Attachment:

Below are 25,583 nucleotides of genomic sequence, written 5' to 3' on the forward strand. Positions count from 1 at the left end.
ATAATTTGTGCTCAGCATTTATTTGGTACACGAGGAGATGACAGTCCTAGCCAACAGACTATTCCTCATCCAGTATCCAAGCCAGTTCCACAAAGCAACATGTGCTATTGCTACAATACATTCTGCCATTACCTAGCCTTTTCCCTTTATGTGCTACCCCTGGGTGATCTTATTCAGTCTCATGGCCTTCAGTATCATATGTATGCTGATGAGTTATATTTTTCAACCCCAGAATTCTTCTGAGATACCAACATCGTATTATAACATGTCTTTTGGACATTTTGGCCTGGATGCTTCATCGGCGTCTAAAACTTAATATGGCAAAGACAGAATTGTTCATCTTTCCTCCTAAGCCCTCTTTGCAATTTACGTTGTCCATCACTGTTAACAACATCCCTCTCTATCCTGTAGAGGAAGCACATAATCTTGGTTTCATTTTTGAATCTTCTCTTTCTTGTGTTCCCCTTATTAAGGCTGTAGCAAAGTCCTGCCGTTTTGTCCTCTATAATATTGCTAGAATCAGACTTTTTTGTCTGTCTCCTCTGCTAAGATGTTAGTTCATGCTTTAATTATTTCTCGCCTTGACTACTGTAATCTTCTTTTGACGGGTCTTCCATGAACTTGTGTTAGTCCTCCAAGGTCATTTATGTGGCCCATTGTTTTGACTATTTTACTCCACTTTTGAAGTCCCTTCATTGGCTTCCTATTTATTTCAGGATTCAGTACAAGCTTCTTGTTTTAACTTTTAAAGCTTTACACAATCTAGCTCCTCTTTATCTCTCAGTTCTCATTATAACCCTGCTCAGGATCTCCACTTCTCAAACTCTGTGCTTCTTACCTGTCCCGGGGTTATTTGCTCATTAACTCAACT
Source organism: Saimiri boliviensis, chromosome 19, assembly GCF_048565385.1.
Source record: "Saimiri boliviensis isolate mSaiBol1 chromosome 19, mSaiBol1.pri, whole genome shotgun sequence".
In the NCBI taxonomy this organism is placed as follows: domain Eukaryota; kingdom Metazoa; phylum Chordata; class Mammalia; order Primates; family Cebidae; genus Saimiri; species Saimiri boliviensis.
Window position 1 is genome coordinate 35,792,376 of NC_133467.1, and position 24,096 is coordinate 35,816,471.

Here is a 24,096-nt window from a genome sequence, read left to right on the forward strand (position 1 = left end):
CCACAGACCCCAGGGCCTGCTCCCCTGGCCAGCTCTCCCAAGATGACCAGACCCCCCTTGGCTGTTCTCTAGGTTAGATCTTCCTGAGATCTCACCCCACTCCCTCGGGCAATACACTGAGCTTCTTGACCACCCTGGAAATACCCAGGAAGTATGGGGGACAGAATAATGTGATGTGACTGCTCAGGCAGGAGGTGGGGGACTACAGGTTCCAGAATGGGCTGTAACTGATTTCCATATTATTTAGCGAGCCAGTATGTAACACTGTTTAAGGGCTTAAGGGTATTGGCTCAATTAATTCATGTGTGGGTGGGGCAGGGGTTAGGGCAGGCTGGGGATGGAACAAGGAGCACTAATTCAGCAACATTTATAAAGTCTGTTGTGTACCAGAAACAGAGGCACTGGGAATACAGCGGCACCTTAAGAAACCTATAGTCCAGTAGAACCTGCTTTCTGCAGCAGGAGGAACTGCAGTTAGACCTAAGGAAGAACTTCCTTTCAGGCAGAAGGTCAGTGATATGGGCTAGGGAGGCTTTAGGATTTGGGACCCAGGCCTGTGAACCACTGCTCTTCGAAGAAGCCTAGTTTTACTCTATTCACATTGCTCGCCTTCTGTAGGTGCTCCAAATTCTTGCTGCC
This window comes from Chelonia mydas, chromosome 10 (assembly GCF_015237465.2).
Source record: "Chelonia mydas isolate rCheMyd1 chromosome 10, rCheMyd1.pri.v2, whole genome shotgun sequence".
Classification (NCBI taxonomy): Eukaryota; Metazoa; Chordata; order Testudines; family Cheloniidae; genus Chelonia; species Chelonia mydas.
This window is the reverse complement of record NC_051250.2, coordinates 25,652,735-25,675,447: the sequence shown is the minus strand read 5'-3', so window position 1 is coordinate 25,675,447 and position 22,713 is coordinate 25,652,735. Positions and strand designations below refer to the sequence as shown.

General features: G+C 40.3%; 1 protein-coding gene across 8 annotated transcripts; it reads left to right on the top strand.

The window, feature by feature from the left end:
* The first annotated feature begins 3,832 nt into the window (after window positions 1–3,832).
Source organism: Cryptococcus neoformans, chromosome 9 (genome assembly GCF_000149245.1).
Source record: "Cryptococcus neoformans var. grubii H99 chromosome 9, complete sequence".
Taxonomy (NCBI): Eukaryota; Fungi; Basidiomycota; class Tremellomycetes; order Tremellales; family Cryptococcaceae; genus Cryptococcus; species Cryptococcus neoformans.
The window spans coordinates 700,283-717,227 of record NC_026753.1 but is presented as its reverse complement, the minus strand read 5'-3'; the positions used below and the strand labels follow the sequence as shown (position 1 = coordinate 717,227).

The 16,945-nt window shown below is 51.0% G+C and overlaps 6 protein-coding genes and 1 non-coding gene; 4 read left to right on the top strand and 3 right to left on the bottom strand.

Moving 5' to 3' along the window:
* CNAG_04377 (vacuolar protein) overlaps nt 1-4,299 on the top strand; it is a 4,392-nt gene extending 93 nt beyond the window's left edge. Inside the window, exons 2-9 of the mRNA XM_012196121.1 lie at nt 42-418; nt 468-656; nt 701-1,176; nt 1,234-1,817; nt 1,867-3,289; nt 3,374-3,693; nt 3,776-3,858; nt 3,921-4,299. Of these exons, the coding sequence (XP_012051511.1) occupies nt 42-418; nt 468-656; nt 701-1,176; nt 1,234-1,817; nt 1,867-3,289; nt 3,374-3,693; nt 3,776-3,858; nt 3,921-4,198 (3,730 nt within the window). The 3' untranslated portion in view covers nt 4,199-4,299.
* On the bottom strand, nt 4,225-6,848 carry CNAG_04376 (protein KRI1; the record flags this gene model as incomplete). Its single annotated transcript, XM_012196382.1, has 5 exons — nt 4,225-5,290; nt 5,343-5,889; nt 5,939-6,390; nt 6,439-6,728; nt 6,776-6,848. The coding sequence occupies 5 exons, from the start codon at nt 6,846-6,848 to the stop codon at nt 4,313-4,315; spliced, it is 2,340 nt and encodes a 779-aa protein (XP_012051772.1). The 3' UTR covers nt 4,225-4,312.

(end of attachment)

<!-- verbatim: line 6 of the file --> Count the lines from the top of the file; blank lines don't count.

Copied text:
Window position 1 is genome coordinate 35,792,376 of NC_133467.1, and position 24,096 is coordinate 35,816,471.